Living wage laws

A living wage is a locally mandated wage that is higher than state or federal minimum wage levels. Living wages are often set at the level needed for a family of four to meet the federal poverty level ($24,300 for a family of four in 2015 (US DHHS-Poverty)). Living wage ordinances typically apply only to companies under contract with or receiving assistance from cities with such an ordinance. Some ordinances mandate or encourage firms to provide health coverage and other benefits to workers.

Expected Beneficial Outcomes (Rated)

  • Increased earnings

  • Reduced poverty

Evidence of Effectiveness

There is some evidence that living wage ordinances increase wages for covered workers and modestly reduce poverty rates (Urban-Holzer 2008b, , Adams 2005). Additional evidence is needed to confirm effects.

Living wage laws appear to help workers just below and just above the poverty line the most (Adams 2005). In some cases, living wage ordinances can lead firms to layoff workers or reduce workers’ hours (Urban-Holzer 2008b, , Adams 2005), often displacing the lowest-skilled workers (). To minimize the likelihood of displacing the lowest-skilled workers, some researchers suggest setting wages close to market rates (Bartik 2004).

Moderate living wage requirements applied to local government, and to contractor and grantee employees funded by local government, are the most likely to reduce poverty rates (Bartik 2004). Ordinances with relatively lower costs to firms reduce the likelihood of unintended consequences such as firm relocation and employee displacement ().

Living wage laws can be implemented without significant negative effects on employment or business growth (, ). A study of Los Angeles’ living wage, for example, found that participating businesses realized reductions in employee turnover, absenteeism, overtime hours, and job training needs compared to other businesses (). Research suggests that including living wage advocates in monitoring and enforcement can enhance implementation ().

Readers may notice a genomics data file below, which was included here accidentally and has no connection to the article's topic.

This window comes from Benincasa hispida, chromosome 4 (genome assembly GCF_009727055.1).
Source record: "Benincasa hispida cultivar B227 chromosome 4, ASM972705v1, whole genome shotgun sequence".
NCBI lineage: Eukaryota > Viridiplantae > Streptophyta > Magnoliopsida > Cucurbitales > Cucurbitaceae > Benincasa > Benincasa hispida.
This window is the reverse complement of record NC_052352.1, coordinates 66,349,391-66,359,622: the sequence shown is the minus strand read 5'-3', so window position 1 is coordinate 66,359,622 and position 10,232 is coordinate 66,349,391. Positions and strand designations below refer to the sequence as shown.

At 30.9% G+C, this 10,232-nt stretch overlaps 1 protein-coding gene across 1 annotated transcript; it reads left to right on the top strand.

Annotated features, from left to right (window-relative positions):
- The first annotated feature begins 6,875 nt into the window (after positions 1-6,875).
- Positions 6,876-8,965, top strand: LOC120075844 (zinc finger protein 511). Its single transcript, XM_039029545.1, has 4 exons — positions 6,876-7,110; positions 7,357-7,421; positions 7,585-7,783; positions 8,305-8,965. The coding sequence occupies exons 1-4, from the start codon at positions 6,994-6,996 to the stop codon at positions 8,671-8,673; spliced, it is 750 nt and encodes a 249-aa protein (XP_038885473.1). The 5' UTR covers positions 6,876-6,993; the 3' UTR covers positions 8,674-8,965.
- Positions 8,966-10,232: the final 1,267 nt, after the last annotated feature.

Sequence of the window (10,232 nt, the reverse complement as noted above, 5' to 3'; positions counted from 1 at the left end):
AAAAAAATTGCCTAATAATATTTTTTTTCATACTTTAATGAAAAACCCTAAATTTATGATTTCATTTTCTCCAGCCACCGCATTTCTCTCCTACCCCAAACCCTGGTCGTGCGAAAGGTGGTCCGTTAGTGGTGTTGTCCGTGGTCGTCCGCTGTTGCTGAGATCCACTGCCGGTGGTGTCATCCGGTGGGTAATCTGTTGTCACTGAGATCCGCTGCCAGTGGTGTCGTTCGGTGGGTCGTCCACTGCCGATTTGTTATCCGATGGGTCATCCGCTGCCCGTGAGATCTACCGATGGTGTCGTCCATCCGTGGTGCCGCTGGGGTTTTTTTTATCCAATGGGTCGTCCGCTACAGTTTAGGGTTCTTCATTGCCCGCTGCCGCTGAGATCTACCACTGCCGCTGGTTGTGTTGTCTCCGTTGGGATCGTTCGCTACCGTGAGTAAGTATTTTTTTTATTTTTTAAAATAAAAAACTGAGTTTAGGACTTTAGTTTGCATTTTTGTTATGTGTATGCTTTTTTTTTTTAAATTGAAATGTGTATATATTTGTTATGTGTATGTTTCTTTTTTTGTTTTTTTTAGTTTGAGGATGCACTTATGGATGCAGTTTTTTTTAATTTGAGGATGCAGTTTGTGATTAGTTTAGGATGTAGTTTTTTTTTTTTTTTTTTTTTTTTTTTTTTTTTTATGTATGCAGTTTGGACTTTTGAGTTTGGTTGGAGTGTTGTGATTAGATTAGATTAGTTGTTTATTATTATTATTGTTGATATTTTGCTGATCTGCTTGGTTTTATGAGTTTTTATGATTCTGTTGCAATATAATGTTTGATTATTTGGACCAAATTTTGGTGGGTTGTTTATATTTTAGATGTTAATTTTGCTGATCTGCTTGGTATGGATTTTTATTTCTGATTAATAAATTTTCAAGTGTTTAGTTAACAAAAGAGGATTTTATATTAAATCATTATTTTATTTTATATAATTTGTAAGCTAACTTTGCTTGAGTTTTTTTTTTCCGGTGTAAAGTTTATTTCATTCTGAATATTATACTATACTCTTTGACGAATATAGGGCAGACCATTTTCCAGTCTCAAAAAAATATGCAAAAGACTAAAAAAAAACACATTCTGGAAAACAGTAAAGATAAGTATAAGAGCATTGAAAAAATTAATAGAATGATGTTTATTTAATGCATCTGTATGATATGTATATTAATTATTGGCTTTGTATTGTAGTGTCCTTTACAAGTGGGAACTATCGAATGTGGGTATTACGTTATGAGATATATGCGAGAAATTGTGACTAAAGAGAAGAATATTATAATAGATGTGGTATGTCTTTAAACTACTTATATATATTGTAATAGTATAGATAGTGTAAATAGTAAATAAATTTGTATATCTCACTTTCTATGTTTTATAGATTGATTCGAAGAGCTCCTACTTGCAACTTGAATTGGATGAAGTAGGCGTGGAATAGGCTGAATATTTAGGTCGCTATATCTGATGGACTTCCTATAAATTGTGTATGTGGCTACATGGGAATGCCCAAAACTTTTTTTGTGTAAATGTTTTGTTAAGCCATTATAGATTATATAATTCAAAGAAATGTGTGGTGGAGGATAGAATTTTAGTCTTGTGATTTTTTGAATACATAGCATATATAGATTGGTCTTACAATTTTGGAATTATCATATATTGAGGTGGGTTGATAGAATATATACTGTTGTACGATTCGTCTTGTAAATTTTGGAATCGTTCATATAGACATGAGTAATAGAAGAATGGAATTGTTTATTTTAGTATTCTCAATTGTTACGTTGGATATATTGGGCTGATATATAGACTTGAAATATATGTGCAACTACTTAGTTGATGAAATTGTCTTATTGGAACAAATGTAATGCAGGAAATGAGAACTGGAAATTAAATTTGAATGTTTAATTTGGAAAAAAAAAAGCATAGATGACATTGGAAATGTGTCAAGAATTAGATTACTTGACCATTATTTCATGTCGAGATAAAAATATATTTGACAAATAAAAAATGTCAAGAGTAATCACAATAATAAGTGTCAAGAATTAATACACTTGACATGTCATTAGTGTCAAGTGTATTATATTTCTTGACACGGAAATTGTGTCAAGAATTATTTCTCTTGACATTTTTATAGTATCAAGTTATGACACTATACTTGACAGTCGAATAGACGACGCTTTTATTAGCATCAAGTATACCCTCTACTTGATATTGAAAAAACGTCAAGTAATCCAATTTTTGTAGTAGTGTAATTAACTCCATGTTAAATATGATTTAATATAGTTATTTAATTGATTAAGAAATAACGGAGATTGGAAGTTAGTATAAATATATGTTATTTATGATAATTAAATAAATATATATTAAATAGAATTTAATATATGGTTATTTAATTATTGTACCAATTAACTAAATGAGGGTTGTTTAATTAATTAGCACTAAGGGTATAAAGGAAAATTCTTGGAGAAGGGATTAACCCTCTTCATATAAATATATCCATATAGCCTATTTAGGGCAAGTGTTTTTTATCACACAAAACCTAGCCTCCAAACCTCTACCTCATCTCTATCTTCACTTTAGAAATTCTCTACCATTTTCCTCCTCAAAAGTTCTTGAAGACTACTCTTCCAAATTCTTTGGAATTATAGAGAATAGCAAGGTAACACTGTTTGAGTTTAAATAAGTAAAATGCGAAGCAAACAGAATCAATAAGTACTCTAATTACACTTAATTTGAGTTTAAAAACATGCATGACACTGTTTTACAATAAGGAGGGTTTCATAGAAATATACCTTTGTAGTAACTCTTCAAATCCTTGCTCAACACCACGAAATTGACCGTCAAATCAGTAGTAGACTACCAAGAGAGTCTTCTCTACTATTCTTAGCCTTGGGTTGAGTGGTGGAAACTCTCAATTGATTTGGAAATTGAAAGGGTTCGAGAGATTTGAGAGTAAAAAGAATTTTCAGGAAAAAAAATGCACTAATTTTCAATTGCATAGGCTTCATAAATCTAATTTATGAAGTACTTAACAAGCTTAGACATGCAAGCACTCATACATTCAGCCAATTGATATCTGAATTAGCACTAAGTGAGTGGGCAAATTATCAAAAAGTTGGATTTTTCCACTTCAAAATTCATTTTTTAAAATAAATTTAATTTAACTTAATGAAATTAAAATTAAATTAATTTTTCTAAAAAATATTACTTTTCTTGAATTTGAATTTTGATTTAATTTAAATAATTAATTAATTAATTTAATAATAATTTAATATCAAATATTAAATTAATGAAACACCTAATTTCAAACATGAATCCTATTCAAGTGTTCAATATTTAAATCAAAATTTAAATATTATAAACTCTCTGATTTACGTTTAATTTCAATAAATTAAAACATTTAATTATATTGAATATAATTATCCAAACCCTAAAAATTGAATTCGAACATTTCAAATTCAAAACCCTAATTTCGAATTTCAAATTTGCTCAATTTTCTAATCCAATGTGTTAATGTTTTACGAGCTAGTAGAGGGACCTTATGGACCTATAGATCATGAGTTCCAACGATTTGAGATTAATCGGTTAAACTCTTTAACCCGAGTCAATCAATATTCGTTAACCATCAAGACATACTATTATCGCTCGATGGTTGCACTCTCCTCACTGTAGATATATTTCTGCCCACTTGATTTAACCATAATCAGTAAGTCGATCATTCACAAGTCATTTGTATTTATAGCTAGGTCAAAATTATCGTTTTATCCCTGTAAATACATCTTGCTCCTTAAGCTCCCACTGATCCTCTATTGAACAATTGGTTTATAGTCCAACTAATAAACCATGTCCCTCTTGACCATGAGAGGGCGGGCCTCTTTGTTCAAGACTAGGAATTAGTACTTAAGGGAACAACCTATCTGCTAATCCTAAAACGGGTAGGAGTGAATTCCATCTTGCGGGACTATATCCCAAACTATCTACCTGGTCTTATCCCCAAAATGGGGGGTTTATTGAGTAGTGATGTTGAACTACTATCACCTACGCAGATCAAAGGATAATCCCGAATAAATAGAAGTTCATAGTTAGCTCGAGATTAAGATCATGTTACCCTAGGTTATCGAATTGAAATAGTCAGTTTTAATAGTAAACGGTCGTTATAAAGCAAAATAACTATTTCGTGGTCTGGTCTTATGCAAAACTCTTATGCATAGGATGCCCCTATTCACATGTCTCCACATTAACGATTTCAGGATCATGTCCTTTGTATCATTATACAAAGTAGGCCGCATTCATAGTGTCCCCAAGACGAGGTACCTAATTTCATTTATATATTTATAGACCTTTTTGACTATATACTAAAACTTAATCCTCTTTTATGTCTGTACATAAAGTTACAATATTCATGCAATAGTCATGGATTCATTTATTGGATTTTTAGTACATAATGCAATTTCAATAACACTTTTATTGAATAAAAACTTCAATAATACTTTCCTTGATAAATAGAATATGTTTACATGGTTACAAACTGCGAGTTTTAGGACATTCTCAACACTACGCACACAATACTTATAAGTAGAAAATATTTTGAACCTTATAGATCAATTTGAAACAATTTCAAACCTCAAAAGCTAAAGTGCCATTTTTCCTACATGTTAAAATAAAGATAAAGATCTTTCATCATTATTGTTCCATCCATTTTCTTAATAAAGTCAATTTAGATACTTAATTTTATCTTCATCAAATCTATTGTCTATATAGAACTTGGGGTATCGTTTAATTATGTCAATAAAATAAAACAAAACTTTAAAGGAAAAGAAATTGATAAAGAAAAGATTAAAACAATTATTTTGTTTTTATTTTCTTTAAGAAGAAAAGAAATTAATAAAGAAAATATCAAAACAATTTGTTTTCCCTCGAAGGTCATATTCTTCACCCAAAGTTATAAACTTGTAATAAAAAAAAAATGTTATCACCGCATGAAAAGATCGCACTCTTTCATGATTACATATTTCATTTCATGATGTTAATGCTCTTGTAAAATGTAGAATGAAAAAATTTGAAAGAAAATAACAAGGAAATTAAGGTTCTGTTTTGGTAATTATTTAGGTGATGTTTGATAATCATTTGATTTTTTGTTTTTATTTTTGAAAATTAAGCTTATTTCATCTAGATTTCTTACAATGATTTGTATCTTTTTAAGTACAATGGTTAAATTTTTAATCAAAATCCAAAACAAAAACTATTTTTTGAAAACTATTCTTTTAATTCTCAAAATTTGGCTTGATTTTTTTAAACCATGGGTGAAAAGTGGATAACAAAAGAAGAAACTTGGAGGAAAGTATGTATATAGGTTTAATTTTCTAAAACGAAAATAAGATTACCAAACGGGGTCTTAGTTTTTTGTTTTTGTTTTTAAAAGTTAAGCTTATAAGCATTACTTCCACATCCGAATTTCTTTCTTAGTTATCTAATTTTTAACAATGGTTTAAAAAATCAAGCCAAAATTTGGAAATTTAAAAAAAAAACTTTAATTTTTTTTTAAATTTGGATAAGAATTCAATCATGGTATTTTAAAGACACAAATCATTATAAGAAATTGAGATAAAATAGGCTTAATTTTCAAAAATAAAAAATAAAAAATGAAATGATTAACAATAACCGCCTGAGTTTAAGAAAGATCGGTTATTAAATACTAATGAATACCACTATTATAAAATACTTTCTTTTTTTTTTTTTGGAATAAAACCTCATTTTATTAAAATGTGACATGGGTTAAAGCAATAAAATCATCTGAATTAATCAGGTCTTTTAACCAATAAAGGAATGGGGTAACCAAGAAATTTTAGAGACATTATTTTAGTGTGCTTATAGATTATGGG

Living wages may improve mental health among workers: in a study of London’s living wage, service sector employees who work for a living wage employer appear to have greater psychological wellbeing than those who do not ().

Impact on Disparities

Likely to decrease disparities

Implementation Examples

Local conditions determine optimal wage levels and implementation strategies. As of 2013, over 140 communities across the country have adopted living wage ordinances (COWS-Living wage).

Implementation Resources

Living Wage Calculator - Living Wage Calculator. Introduction to the living wage calculator.

Citations - Evidence

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Luce 2005* - Luce S. The role of community involvement in implementing living wage ordinances. Industrial Relations. 2005;44(1):32-58.

Clain 2008* - Clain SH. How living wage legislation affects US poverty rates. Journal of Labor Research. 2008;29(3):205-18.

Adams 2005 - Adams S, Neumark D. Living wage effects: New and improved evidence. Economic Development Quarterly. 2005;19(1):80-102.

Pollin 2005* - Pollin R. Evaluating living wage laws in the United States: Good intentions and economic reality in conflict? Economic Development Quarterly. 2005;19(1):3-24.

Bartik 2004 - Bartik TJ. Thinking about local living wage requirements. Urban Affairs Review. 2004;40(2):269-99.

Fairris 2005* - Fairris D. The impact of living wages on employers: A control group analysis of the Los Angeles ordinance. Industrial Relations. 2005;44(1):84-105.

Fairris 2008* - Fairris D, Fernandez Bujanda L. The dissipation of minimum wage gains for workers through labor-labor substitution: Evidence from the Los Angeles living wage ordinance. Southern Economic Journal. 2008;75(2):473-96.

Urban-Holzer 2008b - Holzer HJ. Living wage laws: How much do (can) they matter? Washington, DC: Urban Institute; 2008.

Lester 2011* - Lester TW. The impact of living wage laws on urban economic development patterns and the local business climate: Evidence from California cities. Economic Development Quarterly. 2011;25(3):237-54.

Flint 2013* - Flint E, Cummins S, Wills J. Investigating the effect of the London living wage on the psychological wellbeing of low-wage service sector employees: A feasibility study. J Public Health (Oxf). 2013: Epub.

Citations - Implementation Examples

* Journal subscription may be required for access.

COWS-Living wage - Local living wage ordinances: Experience, evidence, and best practice. Madison: Center of Wisconsin Strategy (COWS); 2013.

Date Last Updated

Mar 10, 2015